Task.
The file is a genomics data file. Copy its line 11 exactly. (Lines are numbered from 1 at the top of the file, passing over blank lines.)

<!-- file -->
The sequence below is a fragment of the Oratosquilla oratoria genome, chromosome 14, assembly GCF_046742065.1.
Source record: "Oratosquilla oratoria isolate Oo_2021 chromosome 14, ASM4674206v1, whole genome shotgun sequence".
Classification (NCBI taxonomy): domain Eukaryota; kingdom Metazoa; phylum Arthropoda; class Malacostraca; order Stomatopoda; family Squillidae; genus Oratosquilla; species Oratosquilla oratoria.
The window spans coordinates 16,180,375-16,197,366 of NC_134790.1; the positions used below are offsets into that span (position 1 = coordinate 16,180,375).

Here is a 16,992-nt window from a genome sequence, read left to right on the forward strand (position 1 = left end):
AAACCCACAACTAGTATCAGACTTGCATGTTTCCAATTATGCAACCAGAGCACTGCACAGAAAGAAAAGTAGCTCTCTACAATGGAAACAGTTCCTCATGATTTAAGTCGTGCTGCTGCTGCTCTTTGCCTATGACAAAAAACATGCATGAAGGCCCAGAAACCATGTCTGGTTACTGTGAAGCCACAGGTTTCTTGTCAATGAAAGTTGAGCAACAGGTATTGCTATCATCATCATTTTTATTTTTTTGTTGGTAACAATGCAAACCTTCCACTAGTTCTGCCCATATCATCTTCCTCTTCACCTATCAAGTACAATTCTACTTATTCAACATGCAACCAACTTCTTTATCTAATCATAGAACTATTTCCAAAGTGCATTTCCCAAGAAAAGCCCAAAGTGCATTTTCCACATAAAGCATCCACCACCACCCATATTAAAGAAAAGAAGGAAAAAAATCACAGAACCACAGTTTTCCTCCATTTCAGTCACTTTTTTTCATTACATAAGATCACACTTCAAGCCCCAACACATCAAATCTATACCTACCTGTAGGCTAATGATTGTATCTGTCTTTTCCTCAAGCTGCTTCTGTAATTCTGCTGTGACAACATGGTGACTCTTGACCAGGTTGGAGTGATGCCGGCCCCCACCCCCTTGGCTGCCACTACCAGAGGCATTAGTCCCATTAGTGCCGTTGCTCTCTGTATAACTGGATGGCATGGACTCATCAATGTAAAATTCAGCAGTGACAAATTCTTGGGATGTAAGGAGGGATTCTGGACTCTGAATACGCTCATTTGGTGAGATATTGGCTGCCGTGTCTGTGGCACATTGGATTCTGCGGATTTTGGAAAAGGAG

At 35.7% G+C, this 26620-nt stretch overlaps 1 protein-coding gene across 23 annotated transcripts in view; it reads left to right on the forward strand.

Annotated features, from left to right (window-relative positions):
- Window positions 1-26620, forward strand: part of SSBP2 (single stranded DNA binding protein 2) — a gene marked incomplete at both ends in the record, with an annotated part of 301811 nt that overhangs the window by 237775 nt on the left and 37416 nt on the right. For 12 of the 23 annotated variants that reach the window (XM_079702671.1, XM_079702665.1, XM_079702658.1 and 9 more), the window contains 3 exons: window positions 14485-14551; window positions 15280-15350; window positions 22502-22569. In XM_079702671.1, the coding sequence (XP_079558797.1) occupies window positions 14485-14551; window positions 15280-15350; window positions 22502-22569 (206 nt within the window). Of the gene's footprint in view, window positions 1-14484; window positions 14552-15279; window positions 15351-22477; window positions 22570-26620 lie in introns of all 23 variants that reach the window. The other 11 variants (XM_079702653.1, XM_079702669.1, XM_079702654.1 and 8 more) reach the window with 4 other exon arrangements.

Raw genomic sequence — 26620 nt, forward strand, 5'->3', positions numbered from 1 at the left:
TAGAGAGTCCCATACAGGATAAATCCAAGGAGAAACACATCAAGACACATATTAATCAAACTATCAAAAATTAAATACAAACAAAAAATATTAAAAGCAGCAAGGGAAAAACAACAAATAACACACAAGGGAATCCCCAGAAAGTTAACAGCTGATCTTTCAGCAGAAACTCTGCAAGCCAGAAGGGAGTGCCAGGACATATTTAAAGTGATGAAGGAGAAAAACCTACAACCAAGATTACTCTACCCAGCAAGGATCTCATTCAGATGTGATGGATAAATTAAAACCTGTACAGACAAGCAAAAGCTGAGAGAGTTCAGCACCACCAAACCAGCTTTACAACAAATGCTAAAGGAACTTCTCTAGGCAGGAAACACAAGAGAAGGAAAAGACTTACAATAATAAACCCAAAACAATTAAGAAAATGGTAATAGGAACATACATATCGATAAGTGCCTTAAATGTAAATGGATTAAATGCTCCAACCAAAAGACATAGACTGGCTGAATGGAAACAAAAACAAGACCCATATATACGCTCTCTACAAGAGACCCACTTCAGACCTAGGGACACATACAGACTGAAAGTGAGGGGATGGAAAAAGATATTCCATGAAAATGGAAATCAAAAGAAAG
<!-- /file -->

TAGAGAGTCCCATACAGGATAAATCCAAGGAGAAACACATCAAGACACATATTAATCAAACTATCAAAAATTAAATACAAACAAAAAATATTAAAAGCAGCAAGGGAAAAACAACAAATAACACACAAGGGAATCCCCAGAAAGTTAACAGCTGATCTTTCAGCAGAAACTCTGCAAGCCAGAAGGGAGTGCCAGGACATATTTAAAGTGATGAAGGAGAAAAACCTACAACCAAGATTACTCTACCCAGCAAGGATCTCATTCAGATGTGATGGATAAATTAAAACCTGTACAGACAAGCAAAAGCTGAGAGAGTTCAGCACCACCAAACCAGCTTTACAACAAATGCTAAAGGAACTTCTCTAGGCAGGAAACACAAGAGAAGGAAAAGACTTACAATAATAAACCCAAAACAATTAAGAAAATGGTAATAGGAACATACATATCGATAAGTGCCTTAAATGTAAATGGATTAAATGCTCCAACCAAAAGACATAGACTGGCTGAATGGAAACAAAAACAAGACCCATATATACGCTCTCTACAAGAGACCCACTTCAGACCTAGGGACACATACAGACTGAAAGTGAGGGGATGGAAAAAGATATTCCATGAAAATGGAAATCAAAAGAAAG